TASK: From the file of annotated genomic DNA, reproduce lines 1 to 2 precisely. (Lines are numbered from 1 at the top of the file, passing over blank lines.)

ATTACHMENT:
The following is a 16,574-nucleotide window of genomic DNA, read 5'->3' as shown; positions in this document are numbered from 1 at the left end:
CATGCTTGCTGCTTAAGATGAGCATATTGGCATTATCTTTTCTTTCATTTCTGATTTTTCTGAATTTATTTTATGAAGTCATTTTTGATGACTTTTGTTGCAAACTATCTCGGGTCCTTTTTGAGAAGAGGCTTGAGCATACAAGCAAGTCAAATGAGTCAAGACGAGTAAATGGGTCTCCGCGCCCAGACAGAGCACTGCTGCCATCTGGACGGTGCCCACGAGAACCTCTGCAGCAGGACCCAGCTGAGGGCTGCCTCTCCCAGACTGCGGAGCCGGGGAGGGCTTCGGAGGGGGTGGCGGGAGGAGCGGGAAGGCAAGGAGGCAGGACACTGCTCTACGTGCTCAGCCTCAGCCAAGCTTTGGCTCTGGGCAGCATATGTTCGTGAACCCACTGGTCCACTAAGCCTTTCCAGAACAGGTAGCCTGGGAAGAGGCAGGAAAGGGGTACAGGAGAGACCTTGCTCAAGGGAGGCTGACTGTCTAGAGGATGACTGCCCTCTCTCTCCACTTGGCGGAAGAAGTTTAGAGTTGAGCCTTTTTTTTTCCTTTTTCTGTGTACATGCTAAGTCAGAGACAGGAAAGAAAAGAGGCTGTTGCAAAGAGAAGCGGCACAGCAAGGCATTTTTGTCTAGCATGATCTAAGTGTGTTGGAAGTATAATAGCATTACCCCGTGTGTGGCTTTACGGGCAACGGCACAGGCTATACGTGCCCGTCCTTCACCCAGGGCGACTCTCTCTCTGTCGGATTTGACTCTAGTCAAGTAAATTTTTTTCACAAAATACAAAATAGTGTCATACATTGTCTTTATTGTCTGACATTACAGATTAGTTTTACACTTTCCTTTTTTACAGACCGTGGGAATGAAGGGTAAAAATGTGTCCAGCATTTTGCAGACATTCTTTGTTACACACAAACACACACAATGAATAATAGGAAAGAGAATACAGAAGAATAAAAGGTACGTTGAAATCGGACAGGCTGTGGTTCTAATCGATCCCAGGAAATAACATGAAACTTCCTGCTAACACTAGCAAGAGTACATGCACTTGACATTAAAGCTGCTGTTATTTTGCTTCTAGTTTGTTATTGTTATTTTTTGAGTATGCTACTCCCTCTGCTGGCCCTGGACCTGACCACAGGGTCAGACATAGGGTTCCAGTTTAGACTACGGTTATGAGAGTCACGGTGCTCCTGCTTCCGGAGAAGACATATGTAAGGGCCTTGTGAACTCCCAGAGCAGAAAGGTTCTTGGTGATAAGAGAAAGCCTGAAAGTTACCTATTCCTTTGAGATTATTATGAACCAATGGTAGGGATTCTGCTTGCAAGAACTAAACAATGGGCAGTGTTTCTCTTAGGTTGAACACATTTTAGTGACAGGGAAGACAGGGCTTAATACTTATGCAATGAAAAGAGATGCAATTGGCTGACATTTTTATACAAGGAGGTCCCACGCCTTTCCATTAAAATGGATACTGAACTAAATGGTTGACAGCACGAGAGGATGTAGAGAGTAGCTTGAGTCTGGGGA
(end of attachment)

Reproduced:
The following is a 16,574-nucleotide window of genomic DNA, read 5'->3' as shown; positions in this document are numbered from 1 at the left end:
CATGCTTGCTGCTTAAGATGAGCATATTGGCATTATCTTTTCTTTCATTTCTGATTTTTCTGAATTTATTTTATGAAGTCATTTTTGATGACTTTTGTTGCAAACTATCTCGGGTCCTTTTTGAGAAGAGGCTTGAGCATACAAGCAAGTCAAATGAGTCAAGACGAGTAAATGGGTCTCCGCGCCCAGACAGAGCACTGCTGCCATCTGGACGGTGCCCACGAGAACCTCTGCAGCAGGACCCAGCTGAGGGCTGCCTCTCCCAGACTGCGGAGCCGGGGAGGGCTTCGGAGGGGGTGGCGGGAGGAGCGGGAAGGCAAGGAGGCAGGACACTGCTCTACGTGCTCAGCCTCAGCCAAGCTTTGGCTCTGGGCAGCATATGTTCGTGAACCCACTGGTCCACTAAGCCTTTCCAGAACAGGTAGCCTGGGAAGAGGCAGGAAAGGGGTACAGGAGAGACCTTGCTCAAGGGAGGCTGACTGTCTAGAGGATGACTGCCCTCTCTCTCCACTTGGCGGAAGAAGTTTAGAGTTGAGCCTTTTTTTTTCCTTTTTCTGTGTACATGCTAAGTCAGAGACAGGAAAGAAAAGAGGCTGTTGCAAAGAGAAGCGGCACAGCAAGGCATTTTTGTCTAGCATGATCTAAGTGTGTTGGAAGTATAATAGCATTACCCCGTGTGTGGCTTTACGGGCAACGGCACAGGCTATACGTGCCCGTCCTTCACCCAGGGCGACTCTCTCTCTGTCGGATTTGACTCTAGTCAAGTAAATTTTTTTCACAAAATACAAAATAGTGTCATACATTGTCTTTATTGTCTGACATTACAGATTAGTTTTACACTTTCCTTTTTTACAGACCGTGGGAATGAAGGGTAAAAATGTGTCCAGCATTTTGCAGACATTCTTTGTTACACACAAACACACACAATGAATAATAGGAAAGAGAATACAGAAGAATAAAAGGTACGTTGAAATCGGACAGGCTGTGGTTCTAATCGATCCCAGGAAATAACATGAAACTTCCTGCTAACACTAGCAAGAGTACATGCACTTGACATTAAAGCTGCTGTTATTTTGCTTCTAGTTTGTTATTGTTATTTTTTGAGTATGCTACTCCCTCTGCTGGCCCTGGACCTGACCACAGGGTCAGACATAGGGTTCCAGTTTAGACTACGGTTATGAGAGTCACGGTGCTCCTGCTTCCGGAGAAGACATATGTAAGGGCCTTGTGAACTCCCAGAGCAGAAAGGTTCTTGGTGATAAGAGAAAGCCTGAAAGTTACCTATTCCTTTGAGATTATTATGAACCAATGGTAGGGATTCTGCTTGCAAGAACTAAACAATGGGCAGTGTTTCTCTTAGGTTGAACACATTTTAGTGACAGGGAAGACAGGGCTTAATACTTATGCAATGAAAAGAGATGCAATTGGCTGACATTTTTATACAAGGAGGTCCCACGCCTTTCCATTAAAATGGATACTGAACTAAATGGTTGACAGCACGAGAGGATGTAGAGAGTAGCTTGAGTCTGGGGA